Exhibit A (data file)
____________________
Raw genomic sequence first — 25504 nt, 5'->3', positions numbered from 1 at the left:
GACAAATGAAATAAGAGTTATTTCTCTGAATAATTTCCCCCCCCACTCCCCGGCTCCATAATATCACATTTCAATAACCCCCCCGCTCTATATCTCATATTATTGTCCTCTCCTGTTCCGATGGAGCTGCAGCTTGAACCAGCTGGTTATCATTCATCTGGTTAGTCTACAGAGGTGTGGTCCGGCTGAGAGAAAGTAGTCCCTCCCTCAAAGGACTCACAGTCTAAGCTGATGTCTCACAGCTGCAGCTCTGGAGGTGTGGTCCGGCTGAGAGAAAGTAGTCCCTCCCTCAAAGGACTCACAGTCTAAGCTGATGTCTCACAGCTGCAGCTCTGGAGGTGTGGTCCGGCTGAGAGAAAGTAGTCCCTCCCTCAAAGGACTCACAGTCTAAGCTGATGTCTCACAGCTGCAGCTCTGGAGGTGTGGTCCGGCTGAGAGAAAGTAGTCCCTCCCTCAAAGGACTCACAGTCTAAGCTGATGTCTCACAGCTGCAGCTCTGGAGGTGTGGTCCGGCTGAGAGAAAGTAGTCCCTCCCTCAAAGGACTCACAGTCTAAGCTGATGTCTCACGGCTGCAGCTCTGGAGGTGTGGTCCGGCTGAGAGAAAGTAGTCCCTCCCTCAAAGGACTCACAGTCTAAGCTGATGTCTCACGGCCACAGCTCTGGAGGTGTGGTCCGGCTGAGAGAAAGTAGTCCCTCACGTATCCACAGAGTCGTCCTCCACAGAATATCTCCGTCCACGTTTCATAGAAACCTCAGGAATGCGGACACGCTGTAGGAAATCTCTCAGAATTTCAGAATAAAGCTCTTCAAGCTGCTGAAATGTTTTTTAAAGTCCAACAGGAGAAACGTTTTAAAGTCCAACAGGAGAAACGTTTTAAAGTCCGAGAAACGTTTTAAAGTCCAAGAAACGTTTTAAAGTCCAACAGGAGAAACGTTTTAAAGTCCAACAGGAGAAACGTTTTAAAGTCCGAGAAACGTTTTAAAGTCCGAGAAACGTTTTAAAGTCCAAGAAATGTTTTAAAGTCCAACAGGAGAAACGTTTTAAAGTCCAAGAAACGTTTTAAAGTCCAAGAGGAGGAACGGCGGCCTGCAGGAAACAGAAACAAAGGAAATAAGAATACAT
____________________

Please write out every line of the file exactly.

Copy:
Raw genomic sequence first — 25504 nt, 5'->3', positions numbered from 1 at the left:
GACAAATGAAATAAGAGTTATTTCTCTGAATAATTTCCCCCCCCACTCCCCGGCTCCATAATATCACATTTCAATAACCCCCCCGCTCTATATCTCATATTATTGTCCTCTCCTGTTCCGATGGAGCTGCAGCTTGAACCAGCTGGTTATCATTCATCTGGTTAGTCTACAGAGGTGTGGTCCGGCTGAGAGAAAGTAGTCCCTCCCTCAAAGGACTCACAGTCTAAGCTGATGTCTCACAGCTGCAGCTCTGGAGGTGTGGTCCGGCTGAGAGAAAGTAGTCCCTCCCTCAAAGGACTCACAGTCTAAGCTGATGTCTCACAGCTGCAGCTCTGGAGGTGTGGTCCGGCTGAGAGAAAGTAGTCCCTCCCTCAAAGGACTCACAGTCTAAGCTGATGTCTCACAGCTGCAGCTCTGGAGGTGTGGTCCGGCTGAGAGAAAGTAGTCCCTCCCTCAAAGGACTCACAGTCTAAGCTGATGTCTCACAGCTGCAGCTCTGGAGGTGTGGTCCGGCTGAGAGAAAGTAGTCCCTCCCTCAAAGGACTCACAGTCTAAGCTGATGTCTCACGGCTGCAGCTCTGGAGGTGTGGTCCGGCTGAGAGAAAGTAGTCCCTCCCTCAAAGGACTCACAGTCTAAGCTGATGTCTCACGGCCACAGCTCTGGAGGTGTGGTCCGGCTGAGAGAAAGTAGTCCCTCACGTATCCACAGAGTCGTCCTCCACAGAATATCTCCGTCCACGTTTCATAGAAACCTCAGGAATGCGGACACGCTGTAGGAAATCTCTCAGAATTTCAGAATAAAGCTCTTCAAGCTGCTGAAATGTTTTTTAAAGTCCAACAGGAGAAACGTTTTAAAGTCCAACAGGAGAAACGTTTTAAAGTCCGAGAAACGTTTTAAAGTCCAAGAAACGTTTTAAAGTCCAACAGGAGAAACGTTTTAAAGTCCAACAGGAGAAACGTTTTAAAGTCCGAGAAACGTTTTAAAGTCCGAGAAACGTTTTAAAGTCCAAGAAATGTTTTAAAGTCCAACAGGAGAAACGTTTTAAAGTCCAAGAAACGTTTTAAAGTCCAAGAGGAGGAACGGCGGCCTGCAGGAAACAGAAACAAAGGAAATAAGAATACAT